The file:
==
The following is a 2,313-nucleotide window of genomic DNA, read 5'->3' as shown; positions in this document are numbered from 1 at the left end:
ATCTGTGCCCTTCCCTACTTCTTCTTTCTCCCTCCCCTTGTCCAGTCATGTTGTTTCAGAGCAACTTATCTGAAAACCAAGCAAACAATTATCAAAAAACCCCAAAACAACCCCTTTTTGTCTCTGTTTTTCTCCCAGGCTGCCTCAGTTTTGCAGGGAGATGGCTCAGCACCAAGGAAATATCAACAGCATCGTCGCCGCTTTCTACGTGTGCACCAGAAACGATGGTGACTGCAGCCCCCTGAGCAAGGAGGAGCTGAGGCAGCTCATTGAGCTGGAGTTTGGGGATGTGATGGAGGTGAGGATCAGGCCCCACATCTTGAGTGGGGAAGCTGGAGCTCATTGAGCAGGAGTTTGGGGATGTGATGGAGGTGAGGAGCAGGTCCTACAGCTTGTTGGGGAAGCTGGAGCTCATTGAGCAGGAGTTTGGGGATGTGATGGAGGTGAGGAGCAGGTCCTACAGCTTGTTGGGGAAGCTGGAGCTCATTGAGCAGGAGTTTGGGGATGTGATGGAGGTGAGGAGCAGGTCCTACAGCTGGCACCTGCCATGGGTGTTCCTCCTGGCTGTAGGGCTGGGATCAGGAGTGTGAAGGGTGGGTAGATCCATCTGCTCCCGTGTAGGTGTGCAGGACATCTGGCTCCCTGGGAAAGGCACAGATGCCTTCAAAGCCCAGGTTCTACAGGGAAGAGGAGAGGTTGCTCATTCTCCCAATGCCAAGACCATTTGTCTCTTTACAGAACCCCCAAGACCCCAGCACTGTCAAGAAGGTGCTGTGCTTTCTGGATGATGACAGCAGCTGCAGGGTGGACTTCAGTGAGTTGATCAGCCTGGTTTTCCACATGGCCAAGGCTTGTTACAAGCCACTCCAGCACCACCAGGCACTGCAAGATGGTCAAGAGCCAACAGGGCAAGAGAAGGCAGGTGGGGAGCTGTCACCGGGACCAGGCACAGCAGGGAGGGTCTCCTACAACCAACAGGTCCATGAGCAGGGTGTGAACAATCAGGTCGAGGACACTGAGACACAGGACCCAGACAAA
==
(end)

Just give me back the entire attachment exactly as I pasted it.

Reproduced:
The following is a 2,313-nucleotide window of genomic DNA, read 5'->3' as shown; positions in this document are numbered from 1 at the left end:
ATCTGTGCCCTTCCCTACTTCTTCTTTCTCCCTCCCCTTGTCCAGTCATGTTGTTTCAGAGCAACTTATCTGAAAACCAAGCAAACAATTATCAAAAAACCCCAAAACAACCCCTTTTTGTCTCTGTTTTTCTCCCAGGCTGCCTCAGTTTTGCAGGGAGATGGCTCAGCACCAAGGAAATATCAACAGCATCGTCGCCGCTTTCTACGTGTGCACCAGAAACGATGGTGACTGCAGCCCCCTGAGCAAGGAGGAGCTGAGGCAGCTCATTGAGCTGGAGTTTGGGGATGTGATGGAGGTGAGGATCAGGCCCCACATCTTGAGTGGGGAAGCTGGAGCTCATTGAGCAGGAGTTTGGGGATGTGATGGAGGTGAGGAGCAGGTCCTACAGCTTGTTGGGGAAGCTGGAGCTCATTGAGCAGGAGTTTGGGGATGTGATGGAGGTGAGGAGCAGGTCCTACAGCTTGTTGGGGAAGCTGGAGCTCATTGAGCAGGAGTTTGGGGATGTGATGGAGGTGAGGAGCAGGTCCTACAGCTGGCACCTGCCATGGGTGTTCCTCCTGGCTGTAGGGCTGGGATCAGGAGTGTGAAGGGTGGGTAGATCCATCTGCTCCCGTGTAGGTGTGCAGGACATCTGGCTCCCTGGGAAAGGCACAGATGCCTTCAAAGCCCAGGTTCTACAGGGAAGAGGAGAGGTTGCTCATTCTCCCAATGCCAAGACCATTTGTCTCTTTACAGAACCCCCAAGACCCCAGCACTGTCAAGAAGGTGCTGTGCTTTCTGGATGATGACAGCAGCTGCAGGGTGGACTTCAGTGAGTTGATCAGCCTGGTTTTCCACATGGCCAAGGCTTGTTACAAGCCACTCCAGCACCACCAGGCACTGCAAGATGGTCAAGAGCCAACAGGGCAAGAGAAGGCAGGTGGGGAGCTGTCACCGGGACCAGGCACAGCAGGGAGGGTCTCCTACAACCAACAGGTCCATGAGCAGGGTGTGAACAATCAGGTCGAGGACACTGAGACACAGGACCCAGACAAA